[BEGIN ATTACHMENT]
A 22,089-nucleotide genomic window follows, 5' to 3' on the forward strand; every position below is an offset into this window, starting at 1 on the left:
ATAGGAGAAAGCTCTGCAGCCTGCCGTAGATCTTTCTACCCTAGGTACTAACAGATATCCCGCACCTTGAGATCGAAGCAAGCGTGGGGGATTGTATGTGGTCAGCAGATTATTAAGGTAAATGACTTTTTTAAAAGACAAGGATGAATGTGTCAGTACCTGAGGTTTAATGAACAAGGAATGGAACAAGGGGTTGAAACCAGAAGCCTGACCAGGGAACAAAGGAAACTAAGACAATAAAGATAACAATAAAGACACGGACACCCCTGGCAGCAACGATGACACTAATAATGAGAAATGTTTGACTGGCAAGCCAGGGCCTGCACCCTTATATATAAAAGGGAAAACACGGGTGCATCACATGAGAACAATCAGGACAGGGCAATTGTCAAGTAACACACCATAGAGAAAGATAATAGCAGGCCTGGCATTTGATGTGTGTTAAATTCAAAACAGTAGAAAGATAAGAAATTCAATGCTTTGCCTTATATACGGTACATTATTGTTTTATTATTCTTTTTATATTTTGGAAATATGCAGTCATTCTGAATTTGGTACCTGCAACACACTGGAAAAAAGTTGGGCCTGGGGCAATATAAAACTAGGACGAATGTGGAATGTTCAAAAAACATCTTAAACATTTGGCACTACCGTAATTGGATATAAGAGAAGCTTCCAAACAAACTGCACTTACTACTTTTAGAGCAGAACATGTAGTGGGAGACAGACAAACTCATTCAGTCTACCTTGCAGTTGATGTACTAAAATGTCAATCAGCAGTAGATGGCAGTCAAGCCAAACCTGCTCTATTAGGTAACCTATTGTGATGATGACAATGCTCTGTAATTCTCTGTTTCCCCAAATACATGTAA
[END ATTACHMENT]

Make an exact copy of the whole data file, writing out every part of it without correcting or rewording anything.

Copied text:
A 22,089-nucleotide genomic window follows, 5' to 3' on the forward strand; every position below is an offset into this window, starting at 1 on the left:
ATAGGAGAAAGCTCTGCAGCCTGCCGTAGATCTTTCTACCCTAGGTACTAACAGATATCCCGCACCTTGAGATCGAAGCAAGCGTGGGGGATTGTATGTGGTCAGCAGATTATTAAGGTAAATGACTTTTTTAAAAGACAAGGATGAATGTGTCAGTACCTGAGGTTTAATGAACAAGGAATGGAACAAGGGGTTGAAACCAGAAGCCTGACCAGGGAACAAAGGAAACTAAGACAATAAAGATAACAATAAAGACACGGACACCCCTGGCAGCAACGATGACACTAATAATGAGAAATGTTTGACTGGCAAGCCAGGGCCTGCACCCTTATATATAAAAGGGAAAACACGGGTGCATCACATGAGAACAATCAGGACAGGGCAATTGTCAAGTAACACACCATAGAGAAAGATAATAGCAGGCCTGGCATTTGATGTGTGTTAAATTCAAAACAGTAGAAAGATAAGAAATTCAATGCTTTGCCTTATATACGGTACATTATTGTTTTATTATTCTTTTTATATTTTGGAAATATGCAGTCATTCTGAATTTGGTACCTGCAACACACTGGAAAAAAGTTGGGCCTGGGGCAATATAAAACTAGGACGAATGTGGAATGTTCAAAAAACATCTTAAACATTTGGCACTACCGTAATTGGATATAAGAGAAGCTTCCAAACAAACTGCACTTACTACTTTTAGAGCAGAACATGTAGTGGGAGACAGACAAACTCATTCAGTCTACCTTGCAGTTGATGTACTAAAATGTCAATCAGCAGTAGATGGCAGTCAAGCCAAACCTGCTCTATTAGGTAACCTATTGTGATGATGACAATGCTCTGTAATTCTCTGTTTCCCCAAATACATGTAA